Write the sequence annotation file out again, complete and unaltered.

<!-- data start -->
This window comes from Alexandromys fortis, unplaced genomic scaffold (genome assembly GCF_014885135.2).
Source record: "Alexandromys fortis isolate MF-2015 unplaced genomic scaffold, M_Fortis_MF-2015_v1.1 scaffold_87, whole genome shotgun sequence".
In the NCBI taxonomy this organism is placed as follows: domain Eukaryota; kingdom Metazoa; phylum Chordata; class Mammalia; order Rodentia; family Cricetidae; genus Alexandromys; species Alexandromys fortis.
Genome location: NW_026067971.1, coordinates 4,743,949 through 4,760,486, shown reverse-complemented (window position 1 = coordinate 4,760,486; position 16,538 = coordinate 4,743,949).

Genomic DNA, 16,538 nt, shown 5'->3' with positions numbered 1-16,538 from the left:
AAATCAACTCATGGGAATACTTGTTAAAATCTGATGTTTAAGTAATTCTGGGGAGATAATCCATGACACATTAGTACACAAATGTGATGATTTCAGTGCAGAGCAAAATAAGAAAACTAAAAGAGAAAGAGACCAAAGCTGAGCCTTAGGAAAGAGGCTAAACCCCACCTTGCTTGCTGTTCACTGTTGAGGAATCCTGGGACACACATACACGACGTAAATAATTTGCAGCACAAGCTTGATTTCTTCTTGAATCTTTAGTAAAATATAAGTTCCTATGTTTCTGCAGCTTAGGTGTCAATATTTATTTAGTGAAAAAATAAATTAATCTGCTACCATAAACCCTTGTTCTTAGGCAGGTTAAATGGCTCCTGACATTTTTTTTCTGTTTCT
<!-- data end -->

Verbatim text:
This window comes from Alexandromys fortis, unplaced genomic scaffold (genome assembly GCF_014885135.2).
Source record: "Alexandromys fortis isolate MF-2015 unplaced genomic scaffold, M_Fortis_MF-2015_v1.1 scaffold_87, whole genome shotgun sequence".
In the NCBI taxonomy this organism is placed as follows: domain Eukaryota; kingdom Metazoa; phylum Chordata; class Mammalia; order Rodentia; family Cricetidae; genus Alexandromys; species Alexandromys fortis.
Genome location: NW_026067971.1, coordinates 4,743,949 through 4,760,486, shown reverse-complemented (window position 1 = coordinate 4,760,486; position 16,538 = coordinate 4,743,949).

Genomic DNA, 16,538 nt, shown 5'->3' with positions numbered 1-16,538 from the left:
AAATCAACTCATGGGAATACTTGTTAAAATCTGATGTTTAAGTAATTCTGGGGAGATAATCCATGACACATTAGTACACAAATGTGATGATTTCAGTGCAGAGCAAAATAAGAAAACTAAAAGAGAAAGAGACCAAAGCTGAGCCTTAGGAAAGAGGCTAAACCCCACCTTGCTTGCTGTTCACTGTTGAGGAATCCTGGGACACACATACACGACGTAAATAATTTGCAGCACAAGCTTGATTTCTTCTTGAATCTTTAGTAAAATATAAGTTCCTATGTTTCTGCAGCTTAGGTGTCAATATTTATTTAGTGAAAAAATAAATTAATCTGCTACCATAAACCCTTGTTCTTAGGCAGGTTAAATGGCTCCTGACATTTTTTTTCTGTTTCT